The upward motion stops when the pressure difference between the water inside the tube and the water below the plane outside the tube is counteracted by the hydrostatic pressure exerted by the water column inside the capillary tube.
This is why the water level inside the tube is higher than the water outside the tube, and water molecules are able to absorb around the tube and stay at that water level in contradiction to their weight.
Capillaries are made by heating the center of a glass tube or other long, thin glassware with a gas burner to soften it, then quickly removing it from the flame and stretching it vigorously with both hands.
Immediately after the glass capillary is stretched, it is still hot, so the area around the heated part should be cooled down well. After confirming that the glass capillary has returned to room temperature, use a cutting tool, such as an ampoule cutter, to cut off any unnecessary portions.
Finally, adjust it to a length that is easy to use and store it in an appropriate container to prevent it from breaking. In addition to glass tubes, Pasteur pipettes can be prepared in place of glass tubes. Since cutting with glass and burns may occur, protective equipment should be worn and care should be taken when working with the pipette.
*Including some distributors, etc.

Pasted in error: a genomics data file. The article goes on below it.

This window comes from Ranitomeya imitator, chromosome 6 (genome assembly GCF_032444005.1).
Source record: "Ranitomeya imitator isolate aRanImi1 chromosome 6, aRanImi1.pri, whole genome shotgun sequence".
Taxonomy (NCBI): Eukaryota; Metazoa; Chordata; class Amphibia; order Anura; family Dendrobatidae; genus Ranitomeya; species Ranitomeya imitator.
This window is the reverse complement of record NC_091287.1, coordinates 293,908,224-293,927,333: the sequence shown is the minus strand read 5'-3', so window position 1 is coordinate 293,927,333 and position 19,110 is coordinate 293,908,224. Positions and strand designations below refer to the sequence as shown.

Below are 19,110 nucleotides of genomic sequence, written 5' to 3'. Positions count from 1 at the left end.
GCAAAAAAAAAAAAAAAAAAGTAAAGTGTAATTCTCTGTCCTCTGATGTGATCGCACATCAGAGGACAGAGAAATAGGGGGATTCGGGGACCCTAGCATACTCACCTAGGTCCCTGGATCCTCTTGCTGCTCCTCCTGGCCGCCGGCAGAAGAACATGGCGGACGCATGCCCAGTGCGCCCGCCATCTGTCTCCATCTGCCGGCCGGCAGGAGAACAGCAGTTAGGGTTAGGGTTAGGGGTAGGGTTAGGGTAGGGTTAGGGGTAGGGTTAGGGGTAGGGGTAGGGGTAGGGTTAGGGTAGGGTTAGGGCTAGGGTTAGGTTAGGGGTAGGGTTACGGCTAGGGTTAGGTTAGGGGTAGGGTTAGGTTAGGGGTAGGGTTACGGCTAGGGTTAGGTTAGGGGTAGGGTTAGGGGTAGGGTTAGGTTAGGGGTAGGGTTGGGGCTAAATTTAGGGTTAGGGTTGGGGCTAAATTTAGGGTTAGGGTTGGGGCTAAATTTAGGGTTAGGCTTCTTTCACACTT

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Selco Products was founded in 1958 and is headquartered in Reno, Nevada. The ISO 9001:2008-certified company is a global manufacturer of customized electronic components. The company serves several markets including medical, HVAC, electronics, and aerospace OEMs and end-user companies, leveraging JIT delivery, Kansan, and engineering support. Electronics offerings include thermistors, temperature controls, panel instruments, and signal converters. Non-electronics include buttons, knobs, and other accessories used in digital and analog electronics controls.
Oshwin Overseas, established in 1999, is a manufacturer and supplier based in Mumbai, India, specializing in high nickel alloy and stainless steel products. The company produces stainless steel seamless pipes and tubes that increase durability due to the absence of weak points, reduce the risk of corrosion, and allow more efficient flows due to smoother internal surfaces. Other products include instrument fittings, instrumentation valves, buttweld fittings, and flanges. These products are utilized in diverse industries such as medical, structural engineering, oil and gas, marine, and aerospace. Oshwin Overseas holds ISO 45001:2018 and ISO 14001:2015 certifications.